Outdoor Rugs

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We are always told to look up and out, but why do we undermine what is right below our feet? Outdoor rugs are suited to drier climates where wet conditions and humidity can be avoided. This promotes the outdoor rug as durable and low maintenance. In hotter climates, this also prevents the risk of burned feet!

Outdoor rugs for your home

Outdoor rugs are especially useful because they can handle wear and tear from children and pets, in addition to having the flexibility to be used indoors.
If your garden is dirt, grass and tarmac, then an outdoor rug is a great asset to exteriorising the interior. The home is in the garden also, and a durable, hardwearing outdoor rug will be great to add some aesthetic and provide some comfort for your family and friends for social times.
Let’s take a look at the origins of outdoor rugs and the most popular, common and useful styles.

Origins of outdoor rugs

Outdoors rugs have existed as early as the 3rd or 2nd millennium BC in Western Asia. They were often crafted in India and Persia and then traded elsewhere.The introduction of looms in the 18th century meant that handmade rugs shifted from handwoven to industrial and mass-production quantities.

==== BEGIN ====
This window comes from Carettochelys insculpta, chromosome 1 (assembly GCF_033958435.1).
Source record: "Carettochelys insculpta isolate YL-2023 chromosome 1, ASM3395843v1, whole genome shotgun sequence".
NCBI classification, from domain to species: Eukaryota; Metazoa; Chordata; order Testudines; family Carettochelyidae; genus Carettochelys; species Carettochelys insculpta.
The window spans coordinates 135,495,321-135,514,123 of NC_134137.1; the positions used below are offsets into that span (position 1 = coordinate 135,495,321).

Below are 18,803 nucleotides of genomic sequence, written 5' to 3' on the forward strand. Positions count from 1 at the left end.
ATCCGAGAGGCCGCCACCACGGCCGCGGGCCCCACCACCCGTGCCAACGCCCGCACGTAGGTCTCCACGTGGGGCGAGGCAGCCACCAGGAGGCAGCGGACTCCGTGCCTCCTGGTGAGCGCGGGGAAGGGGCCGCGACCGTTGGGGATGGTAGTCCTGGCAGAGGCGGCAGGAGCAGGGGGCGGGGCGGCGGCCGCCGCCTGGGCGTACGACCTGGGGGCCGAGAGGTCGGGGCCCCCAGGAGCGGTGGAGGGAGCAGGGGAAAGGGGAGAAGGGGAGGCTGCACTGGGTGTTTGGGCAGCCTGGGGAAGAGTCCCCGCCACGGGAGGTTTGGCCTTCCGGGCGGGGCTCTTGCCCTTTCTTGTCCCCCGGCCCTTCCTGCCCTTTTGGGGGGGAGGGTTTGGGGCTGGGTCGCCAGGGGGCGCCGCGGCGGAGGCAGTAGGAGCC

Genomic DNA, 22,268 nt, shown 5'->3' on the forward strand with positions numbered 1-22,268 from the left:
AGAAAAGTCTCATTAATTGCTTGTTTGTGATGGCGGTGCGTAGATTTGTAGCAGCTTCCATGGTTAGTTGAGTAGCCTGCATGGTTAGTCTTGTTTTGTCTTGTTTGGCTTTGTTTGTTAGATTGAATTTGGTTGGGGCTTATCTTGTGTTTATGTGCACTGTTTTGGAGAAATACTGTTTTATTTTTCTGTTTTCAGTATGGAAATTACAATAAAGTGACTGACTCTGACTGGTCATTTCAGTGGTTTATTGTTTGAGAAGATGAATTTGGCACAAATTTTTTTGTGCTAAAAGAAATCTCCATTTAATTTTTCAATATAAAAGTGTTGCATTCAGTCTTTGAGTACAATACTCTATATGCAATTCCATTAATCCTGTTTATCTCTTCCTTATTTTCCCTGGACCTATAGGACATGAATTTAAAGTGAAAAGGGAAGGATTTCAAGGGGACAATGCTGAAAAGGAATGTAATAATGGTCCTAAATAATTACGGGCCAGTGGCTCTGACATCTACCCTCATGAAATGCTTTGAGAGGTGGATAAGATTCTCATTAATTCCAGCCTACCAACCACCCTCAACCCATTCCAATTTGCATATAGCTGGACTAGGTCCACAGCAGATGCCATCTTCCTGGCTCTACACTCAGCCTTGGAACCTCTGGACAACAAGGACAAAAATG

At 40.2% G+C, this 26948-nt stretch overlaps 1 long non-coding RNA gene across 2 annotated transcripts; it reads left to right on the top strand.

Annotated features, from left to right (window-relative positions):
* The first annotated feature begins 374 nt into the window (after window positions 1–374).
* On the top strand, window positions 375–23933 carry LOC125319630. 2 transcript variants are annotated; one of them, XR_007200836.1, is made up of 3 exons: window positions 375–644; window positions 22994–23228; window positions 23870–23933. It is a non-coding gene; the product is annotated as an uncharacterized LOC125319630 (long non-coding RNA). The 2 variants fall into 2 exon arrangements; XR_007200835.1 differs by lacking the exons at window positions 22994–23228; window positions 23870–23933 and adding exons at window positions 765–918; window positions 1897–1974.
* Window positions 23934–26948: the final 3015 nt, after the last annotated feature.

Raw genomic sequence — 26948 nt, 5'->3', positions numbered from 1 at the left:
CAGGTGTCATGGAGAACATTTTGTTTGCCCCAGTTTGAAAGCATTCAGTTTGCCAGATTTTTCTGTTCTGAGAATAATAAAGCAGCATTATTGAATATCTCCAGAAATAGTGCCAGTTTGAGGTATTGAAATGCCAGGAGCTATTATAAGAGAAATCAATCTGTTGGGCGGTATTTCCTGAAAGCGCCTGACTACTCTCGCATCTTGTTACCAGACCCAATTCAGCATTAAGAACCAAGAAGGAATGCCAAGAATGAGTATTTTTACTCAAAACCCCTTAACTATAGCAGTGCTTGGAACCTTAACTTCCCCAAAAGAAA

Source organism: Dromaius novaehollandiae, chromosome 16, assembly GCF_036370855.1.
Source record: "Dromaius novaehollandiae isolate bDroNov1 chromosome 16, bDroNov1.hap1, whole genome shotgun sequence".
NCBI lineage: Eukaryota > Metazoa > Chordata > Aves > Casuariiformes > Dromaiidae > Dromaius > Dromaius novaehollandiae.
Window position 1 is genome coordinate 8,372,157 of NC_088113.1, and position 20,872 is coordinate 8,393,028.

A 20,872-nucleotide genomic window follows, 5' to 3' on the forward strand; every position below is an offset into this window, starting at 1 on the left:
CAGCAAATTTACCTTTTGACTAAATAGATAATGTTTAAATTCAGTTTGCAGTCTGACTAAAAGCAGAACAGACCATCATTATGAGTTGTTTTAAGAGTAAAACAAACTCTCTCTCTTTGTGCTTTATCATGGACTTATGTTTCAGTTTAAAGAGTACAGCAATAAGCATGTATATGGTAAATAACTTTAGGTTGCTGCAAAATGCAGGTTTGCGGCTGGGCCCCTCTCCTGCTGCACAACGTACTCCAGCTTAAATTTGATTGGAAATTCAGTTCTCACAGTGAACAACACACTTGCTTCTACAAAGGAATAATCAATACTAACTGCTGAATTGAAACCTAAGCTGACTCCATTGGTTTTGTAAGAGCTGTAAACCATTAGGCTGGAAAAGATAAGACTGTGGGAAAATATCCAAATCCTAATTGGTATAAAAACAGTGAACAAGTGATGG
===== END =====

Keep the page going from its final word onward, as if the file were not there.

Styles and common types of outdoor rugs

The profound and rich history of outdoor rugs means that there are lots of varieties and styles. Vinterior’s inventory has a particular emphasis on natural, artisanal handmade rugs to add that special character to your garden.

The Braided Rug

A staple in early, colonial American culture, these rugs were often recycled with pieces of clothing and excess materials to ensure warmth and protection to guests. They are constructed often in a banded braid, cloth braid, flat braid or yarn braid. The aesthetic is thicker and solid coloured.

Hand Hooked Rugs

In its prime in the 21st century, fine hooking and primitive hooking of rugs create different effects. This is where rugs are made by pulling loops of yarn or fabric through a stiff woven base such as burlap, linen, or rug warp. This is done using a crochet hook.

Flat Weave Rugs

This is constructed without including any knots at all. Instead, the parallel running fibers that comprise the length of the rug (warp) and those that run along the width (weft) make up the whole surface of the rug.